“the primary question Apple had to answer at its annual developer conference this week was whether it could expand its worldview. Could it break free from the limiting perspective of individual devices?” Farhad Manjoo writes for The New York Times. “The answer: Yes, but slowly — and it’s hard to tell if Apple is thinking big enough.”
“Analysts and developers were expecting big improvements to Siri. Apple did show off a way for some apps to integrate with Siri and for Siri to perform a few new functions on Apple TV; Siri also found a new home on Macintosh computers. But the way Apple presented the changes, with each Siri advance positioned as a feature of one of Apple’s devices, left unclear what Apple’s ultimate aims were for the voice assistant,” Manjoo writes. “Siri is still hopelessly tied to each Apple device. Siri on your iPhone doesn’t really know anything about Siri on your Mac or Apple TV. On each device, Siri has different capabilities: On your iPhone it can call an Uber, if you have the Uber app installed, but Siri on your Mac can’t. Siri on your Apple TV can search YouTube for clips of Stephen Curry, but Siri on your iPhone can’t.”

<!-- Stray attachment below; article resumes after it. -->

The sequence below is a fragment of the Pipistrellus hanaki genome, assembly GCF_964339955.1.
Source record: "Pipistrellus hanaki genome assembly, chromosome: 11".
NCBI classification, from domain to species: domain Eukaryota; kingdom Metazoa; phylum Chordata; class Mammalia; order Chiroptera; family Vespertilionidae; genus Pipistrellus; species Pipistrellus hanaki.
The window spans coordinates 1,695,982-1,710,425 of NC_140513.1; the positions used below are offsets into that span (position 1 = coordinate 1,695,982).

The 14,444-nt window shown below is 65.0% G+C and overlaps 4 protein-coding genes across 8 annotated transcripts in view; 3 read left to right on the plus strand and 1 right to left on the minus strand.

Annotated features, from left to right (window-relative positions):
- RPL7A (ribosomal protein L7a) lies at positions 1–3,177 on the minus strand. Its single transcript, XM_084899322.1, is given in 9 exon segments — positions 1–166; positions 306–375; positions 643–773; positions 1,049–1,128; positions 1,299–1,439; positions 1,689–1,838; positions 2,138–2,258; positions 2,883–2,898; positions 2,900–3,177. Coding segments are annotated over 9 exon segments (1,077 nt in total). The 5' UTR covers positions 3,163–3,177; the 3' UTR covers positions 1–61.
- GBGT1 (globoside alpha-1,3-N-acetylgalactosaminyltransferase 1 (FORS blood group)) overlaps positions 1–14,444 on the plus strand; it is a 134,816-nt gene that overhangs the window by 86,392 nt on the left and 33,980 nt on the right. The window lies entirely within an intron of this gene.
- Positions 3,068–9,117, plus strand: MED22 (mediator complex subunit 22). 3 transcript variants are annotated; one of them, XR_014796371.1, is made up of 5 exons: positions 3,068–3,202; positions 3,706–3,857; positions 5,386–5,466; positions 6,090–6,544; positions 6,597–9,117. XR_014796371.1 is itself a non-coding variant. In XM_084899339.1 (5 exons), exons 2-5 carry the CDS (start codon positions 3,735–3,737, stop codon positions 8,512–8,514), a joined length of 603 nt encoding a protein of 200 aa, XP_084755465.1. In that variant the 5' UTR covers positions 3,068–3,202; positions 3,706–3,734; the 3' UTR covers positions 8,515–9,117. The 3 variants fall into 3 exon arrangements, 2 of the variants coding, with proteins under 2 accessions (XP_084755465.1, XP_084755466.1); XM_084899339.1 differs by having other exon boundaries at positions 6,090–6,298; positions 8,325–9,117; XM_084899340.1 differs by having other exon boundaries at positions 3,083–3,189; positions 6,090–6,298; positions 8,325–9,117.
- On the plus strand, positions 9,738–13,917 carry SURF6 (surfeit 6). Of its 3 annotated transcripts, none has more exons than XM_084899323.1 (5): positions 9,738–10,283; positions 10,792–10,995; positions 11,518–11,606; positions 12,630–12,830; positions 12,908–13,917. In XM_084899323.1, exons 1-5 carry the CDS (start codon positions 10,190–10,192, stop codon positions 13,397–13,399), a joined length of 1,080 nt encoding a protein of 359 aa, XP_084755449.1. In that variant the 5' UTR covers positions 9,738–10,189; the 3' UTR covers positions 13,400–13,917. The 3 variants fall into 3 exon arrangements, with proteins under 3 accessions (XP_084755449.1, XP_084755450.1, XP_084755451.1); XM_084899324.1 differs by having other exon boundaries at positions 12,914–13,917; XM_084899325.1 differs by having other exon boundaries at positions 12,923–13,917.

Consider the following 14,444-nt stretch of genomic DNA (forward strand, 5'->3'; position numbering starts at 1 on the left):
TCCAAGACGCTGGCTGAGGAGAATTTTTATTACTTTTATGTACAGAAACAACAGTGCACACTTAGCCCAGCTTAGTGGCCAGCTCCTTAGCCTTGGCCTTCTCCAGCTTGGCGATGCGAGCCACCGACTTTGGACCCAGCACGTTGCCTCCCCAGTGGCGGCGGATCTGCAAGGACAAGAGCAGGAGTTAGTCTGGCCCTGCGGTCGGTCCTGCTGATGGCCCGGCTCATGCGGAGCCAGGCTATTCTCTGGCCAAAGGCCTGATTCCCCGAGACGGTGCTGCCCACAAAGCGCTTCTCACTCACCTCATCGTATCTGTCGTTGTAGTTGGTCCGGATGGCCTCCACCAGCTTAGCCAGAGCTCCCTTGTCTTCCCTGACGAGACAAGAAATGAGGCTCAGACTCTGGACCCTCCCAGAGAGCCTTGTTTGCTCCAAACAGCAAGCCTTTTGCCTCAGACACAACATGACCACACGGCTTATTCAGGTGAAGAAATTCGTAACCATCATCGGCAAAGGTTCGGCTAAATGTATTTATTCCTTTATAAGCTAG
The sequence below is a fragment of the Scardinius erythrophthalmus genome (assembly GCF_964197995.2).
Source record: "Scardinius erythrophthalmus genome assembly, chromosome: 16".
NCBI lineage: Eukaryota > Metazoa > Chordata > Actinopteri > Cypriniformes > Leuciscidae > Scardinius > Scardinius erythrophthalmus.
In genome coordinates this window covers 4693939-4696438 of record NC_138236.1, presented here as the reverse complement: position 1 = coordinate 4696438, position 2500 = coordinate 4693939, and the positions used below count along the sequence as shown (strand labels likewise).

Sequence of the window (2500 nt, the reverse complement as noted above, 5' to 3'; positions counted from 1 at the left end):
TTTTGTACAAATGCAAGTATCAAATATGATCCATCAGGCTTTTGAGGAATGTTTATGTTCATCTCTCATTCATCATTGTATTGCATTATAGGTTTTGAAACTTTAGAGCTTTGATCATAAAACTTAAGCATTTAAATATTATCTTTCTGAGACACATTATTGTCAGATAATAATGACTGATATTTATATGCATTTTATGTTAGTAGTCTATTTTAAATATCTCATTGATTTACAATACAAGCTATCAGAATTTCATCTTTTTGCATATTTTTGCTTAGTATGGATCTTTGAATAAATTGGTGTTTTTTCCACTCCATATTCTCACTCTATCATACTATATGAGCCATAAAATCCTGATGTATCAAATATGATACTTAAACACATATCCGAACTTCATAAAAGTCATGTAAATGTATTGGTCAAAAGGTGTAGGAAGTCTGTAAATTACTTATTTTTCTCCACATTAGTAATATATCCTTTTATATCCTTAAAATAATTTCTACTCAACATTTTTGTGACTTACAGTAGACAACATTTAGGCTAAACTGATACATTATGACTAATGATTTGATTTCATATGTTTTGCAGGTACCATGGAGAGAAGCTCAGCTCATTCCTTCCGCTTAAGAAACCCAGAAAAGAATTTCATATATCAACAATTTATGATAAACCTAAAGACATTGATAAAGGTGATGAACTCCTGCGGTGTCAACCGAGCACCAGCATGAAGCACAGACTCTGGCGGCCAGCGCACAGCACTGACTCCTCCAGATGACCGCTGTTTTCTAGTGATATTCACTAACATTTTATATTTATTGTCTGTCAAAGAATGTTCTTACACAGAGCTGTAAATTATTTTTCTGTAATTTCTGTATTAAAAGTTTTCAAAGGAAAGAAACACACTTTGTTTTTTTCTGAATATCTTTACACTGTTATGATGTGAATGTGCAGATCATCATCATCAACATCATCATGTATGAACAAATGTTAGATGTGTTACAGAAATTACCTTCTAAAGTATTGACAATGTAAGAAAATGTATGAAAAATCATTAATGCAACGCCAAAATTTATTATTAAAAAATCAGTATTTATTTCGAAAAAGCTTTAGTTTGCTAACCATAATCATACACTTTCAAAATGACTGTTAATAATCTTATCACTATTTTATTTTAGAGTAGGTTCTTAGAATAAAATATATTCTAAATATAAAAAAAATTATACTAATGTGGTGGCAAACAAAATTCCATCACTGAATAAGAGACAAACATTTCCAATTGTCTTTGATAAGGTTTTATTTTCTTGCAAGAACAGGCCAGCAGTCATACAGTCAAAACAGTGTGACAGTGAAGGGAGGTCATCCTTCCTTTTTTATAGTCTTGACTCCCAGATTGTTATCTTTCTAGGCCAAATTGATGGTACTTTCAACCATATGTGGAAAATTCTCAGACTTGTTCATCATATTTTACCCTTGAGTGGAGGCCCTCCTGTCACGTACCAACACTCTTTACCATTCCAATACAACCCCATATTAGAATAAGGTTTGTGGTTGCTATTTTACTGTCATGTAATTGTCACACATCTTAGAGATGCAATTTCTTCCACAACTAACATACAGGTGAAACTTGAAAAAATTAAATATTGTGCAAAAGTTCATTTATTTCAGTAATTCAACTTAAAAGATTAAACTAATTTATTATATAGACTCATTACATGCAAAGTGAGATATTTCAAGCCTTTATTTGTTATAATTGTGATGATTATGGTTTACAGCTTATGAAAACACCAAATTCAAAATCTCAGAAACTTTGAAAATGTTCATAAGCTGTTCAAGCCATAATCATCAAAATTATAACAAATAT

“For now, this isn’t a big problem — you will learn what Siri can do on each device and adjust your queries accordingly. But that’s a curious thing to have to do” Manjoo writes. “If Siri is an intelligent assistant, why does she need to be tied to apps you have installed on your device? Why can’t she call Uber from the cloud, regardless of which device you happen to be using?”
Read more in the full article here.
MacDailyNews Take: Good questions. Why isn’t there “Continuity for Siri?” Do you know and/or remember what you can ask Siri on your iPhone vs. your Apple TV?